Toys of the 1960's
Captain Nice and Mr. Terrific
No, folks, these were not two 1967 Saturday morning cartoons. They were
prime-time, live-action sitcoms. The situations and plotlines really don't sound too bad on paper, but the
actual shows turned out to be rather mind numbing. But then, that can be expected. After all, this was carbon copy programming at its
worst. Since ABC had the huge ratings smash Batman, NBC quickly churned out Captain Nice as a mid-season superhero
show of its own and - not to be left out - CBS debuted Mr. Terrific on the very same night. Both of these shows were so bad
that after a mere 15 episodes, they also shared the honor of being cancelled on the exact same night.
Captain Nice was created by Buck Henry, who helped create Get Smart and would later help launch a little show called
Saturday Night Live. It is seldom seen in the U.S., but still has a substantial cult following. It's an out and out slapstick
involving the exploits of Carter Nash, a mild-mannered police chemist in Big Town, U.S.A., who discovers Super Juice, a glowing liquid
that transforms him into a crime fighter for exactly one hour per day.
Unfortunately, Captain Nice was no stronger a personality than Carter was normally - shy, quiet, unassuming, and totally
dominated by his mother. In fact, it was his mother that sewed him a really stupid costume and demanded that he wage war on the evil
forces that constantly threatened Big Town. If it weren't for his mother's constant nagging, Carter Nash would never have gotten
actively involved in any type of crime fighting.
William Daniels played the Captain, chosen possibly because of his unassuming appearance. A steady actor, he would later gain fame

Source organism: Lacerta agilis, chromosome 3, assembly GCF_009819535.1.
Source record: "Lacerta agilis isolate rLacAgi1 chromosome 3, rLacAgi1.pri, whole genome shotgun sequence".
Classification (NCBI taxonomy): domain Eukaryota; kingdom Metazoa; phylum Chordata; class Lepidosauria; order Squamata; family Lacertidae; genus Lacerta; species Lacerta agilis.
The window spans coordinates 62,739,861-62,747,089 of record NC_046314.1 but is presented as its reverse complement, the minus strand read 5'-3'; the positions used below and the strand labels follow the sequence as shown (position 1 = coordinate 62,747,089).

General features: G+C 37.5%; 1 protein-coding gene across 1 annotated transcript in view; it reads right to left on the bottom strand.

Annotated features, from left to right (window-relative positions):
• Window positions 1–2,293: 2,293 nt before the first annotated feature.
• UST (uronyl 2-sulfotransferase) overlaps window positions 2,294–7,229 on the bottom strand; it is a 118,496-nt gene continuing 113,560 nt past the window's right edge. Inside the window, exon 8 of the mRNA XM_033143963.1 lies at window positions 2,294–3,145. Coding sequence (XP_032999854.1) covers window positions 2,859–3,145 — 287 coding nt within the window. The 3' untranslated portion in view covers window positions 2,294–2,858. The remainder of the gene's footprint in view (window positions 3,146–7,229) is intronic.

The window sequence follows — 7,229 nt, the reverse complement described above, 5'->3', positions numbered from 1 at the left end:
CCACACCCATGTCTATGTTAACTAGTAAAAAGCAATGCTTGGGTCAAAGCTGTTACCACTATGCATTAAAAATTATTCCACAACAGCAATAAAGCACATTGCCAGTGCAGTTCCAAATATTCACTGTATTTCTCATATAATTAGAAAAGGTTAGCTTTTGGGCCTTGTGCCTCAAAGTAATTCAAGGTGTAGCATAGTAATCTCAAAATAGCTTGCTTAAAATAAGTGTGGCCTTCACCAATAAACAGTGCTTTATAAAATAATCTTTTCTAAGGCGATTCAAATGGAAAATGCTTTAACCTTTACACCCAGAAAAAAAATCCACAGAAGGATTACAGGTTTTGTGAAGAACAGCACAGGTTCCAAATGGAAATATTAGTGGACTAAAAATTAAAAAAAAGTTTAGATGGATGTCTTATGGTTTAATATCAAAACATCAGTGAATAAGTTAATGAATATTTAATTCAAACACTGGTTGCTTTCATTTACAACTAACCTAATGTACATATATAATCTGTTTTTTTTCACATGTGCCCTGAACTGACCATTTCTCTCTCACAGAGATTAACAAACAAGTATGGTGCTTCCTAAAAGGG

again as Dr. Craig on the long-running St. Elsewhere, but his voice would be heard by millions more viewers as that of K.I.T.T., the
futuristic automobile on Knight Rider.
Now on to the pill popping Mr. Terrific. This was actually the worse of the two shows. It was almost as if CBS had read a plot synopsis
of Captain Nice and quickly created a hack version.
Mr. Terrific was set in Washington D.C. where Stanley Beamish, a nice, shy, soft-spoken, gas station operator accidentally
got involved with the Bureau of Secret Projects. The BSP had developed a secret power pill that only worked on Stanley, turning him
from weakling to superhero. The gimmick of the power pill was that it only worked for one hour, once a day. Each week had Stanley doing
things like, investigating enemy agents and struggling to adjust to his new secret identity and of course to all of the problems he
faced when he turned back to normal at the most inopportune times.
Even though both of these Batman wannabes are nearly clones of one another, Captain Nice is actually kind of
watchable, in a painful sort of way.
Batman was known for its A-List guest stars playing villains each week. Mr. Terrific never had a single celebrity
guest star for its entire run; on NBC, Captain Nice had Vic Tayback, Joe Flynn, Pat Harrington, Victor French, and Bob Newhart
as guest badguys.
On a side note, Mr. Terrific is banned from syndication because every episode revolves around taking pills to become a
superhero, a subject that has since been deemed harmful to child viewers. For the same type of reasons, Captain Nice is no longer
available in the United States, but it is still in syndicated distribution in most other countries (should they ever decide they want
to watch it).
Incidentally, ABC 'borrowed' a great deal from both of these duds to create The Greatest American Hero almost a decade later.